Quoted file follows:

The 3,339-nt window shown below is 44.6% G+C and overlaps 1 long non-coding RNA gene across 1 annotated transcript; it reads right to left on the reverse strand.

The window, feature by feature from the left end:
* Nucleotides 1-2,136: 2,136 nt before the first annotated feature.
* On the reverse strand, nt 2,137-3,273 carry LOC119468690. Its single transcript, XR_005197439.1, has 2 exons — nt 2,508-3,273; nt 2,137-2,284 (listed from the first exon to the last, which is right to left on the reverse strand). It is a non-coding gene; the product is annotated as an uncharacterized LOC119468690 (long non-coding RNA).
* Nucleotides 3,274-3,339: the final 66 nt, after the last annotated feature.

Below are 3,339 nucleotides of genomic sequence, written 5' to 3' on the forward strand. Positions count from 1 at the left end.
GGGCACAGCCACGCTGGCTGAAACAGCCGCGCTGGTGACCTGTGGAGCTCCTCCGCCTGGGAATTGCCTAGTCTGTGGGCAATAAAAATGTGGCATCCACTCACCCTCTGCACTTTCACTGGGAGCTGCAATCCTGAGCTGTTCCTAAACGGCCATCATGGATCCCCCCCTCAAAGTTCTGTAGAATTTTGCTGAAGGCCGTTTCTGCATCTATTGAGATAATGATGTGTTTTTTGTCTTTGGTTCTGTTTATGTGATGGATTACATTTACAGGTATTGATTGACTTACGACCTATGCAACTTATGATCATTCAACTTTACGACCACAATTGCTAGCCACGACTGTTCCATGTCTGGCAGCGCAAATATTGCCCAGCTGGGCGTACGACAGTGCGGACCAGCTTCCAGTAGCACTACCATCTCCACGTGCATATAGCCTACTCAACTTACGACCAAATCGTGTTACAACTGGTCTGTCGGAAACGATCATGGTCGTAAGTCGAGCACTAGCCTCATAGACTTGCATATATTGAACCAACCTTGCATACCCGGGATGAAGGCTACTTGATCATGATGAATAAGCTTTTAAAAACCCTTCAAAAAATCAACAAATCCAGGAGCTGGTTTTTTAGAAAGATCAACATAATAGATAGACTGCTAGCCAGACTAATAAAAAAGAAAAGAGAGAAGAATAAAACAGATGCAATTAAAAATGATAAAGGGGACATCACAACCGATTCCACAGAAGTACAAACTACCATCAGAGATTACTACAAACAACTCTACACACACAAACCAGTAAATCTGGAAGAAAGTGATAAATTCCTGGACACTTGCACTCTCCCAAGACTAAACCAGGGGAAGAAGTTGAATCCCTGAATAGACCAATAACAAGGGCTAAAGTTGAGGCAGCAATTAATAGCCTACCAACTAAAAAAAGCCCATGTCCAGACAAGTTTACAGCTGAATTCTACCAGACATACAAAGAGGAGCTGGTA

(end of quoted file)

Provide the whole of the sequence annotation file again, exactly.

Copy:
The 3,339-nt window shown below is 44.6% G+C and overlaps 1 long non-coding RNA gene across 1 annotated transcript; it reads right to left on the reverse strand.

The window, feature by feature from the left end:
* Nucleotides 1-2,136: 2,136 nt before the first annotated feature.
* On the reverse strand, nt 2,137-3,273 carry LOC119468690. Its single transcript, XR_005197439.1, has 2 exons — nt 2,508-3,273; nt 2,137-2,284 (listed from the first exon to the last, which is right to left on the reverse strand). It is a non-coding gene; the product is annotated as an uncharacterized LOC119468690 (long non-coding RNA).
* Nucleotides 3,274-3,339: the final 66 nt, after the last annotated feature.

Below are 3,339 nucleotides of genomic sequence, written 5' to 3' on the forward strand. Positions count from 1 at the left end.
GGGCACAGCCACGCTGGCTGAAACAGCCGCGCTGGTGACCTGTGGAGCTCCTCCGCCTGGGAATTGCCTAGTCTGTGGGCAATAAAAATGTGGCATCCACTCACCCTCTGCACTTTCACTGGGAGCTGCAATCCTGAGCTGTTCCTAAACGGCCATCATGGATCCCCCCCTCAAAGTTCTGTAGAATTTTGCTGAAGGCCGTTTCTGCATCTATTGAGATAATGATGTGTTTTTTGTCTTTGGTTCTGTTTATGTGATGGATTACATTTACAGGTATTGATTGACTTACGACCTATGCAACTTATGATCATTCAACTTTACGACCACAATTGCTAGCCACGACTGTTCCATGTCTGGCAGCGCAAATATTGCCCAGCTGGGCGTACGACAGTGCGGACCAGCTTCCAGTAGCACTACCATCTCCACGTGCATATAGCCTACTCAACTTACGACCAAATCGTGTTACAACTGGTCTGTCGGAAACGATCATGGTCGTAAGTCGAGCACTAGCCTCATAGACTTGCATATATTGAACCAACCTTGCATACCCGGGATGAAGGCTACTTGATCATGATGAATAAGCTTTTAAAAACCCTTCAAAAAATCAACAAATCCAGGAGCTGGTTTTTTAGAAAGATCAACATAATAGATAGACTGCTAGCCAGACTAATAAAAAAGAAAAGAGAGAAGAATAAAACAGATGCAATTAAAAATGATAAAGGGGACATCACAACCGATTCCACAGAAGTACAAACTACCATCAGAGATTACTACAAACAACTCTACACACACAAACCAGTAAATCTGGAAGAAAGTGATAAATTCCTGGACACTTGCACTCTCCCAAGACTAAACCAGGGGAAGAAGTTGAATCCCTGAATAGACCAATAACAAGGGCTAAAGTTGAGGCAGCAATTAATAGCCTACCAACTAAAAAAAGCCCATGTCCAGACAAGTTTACAGCTGAATTCTACCAGACATACAAAGAGGAGCTGGTA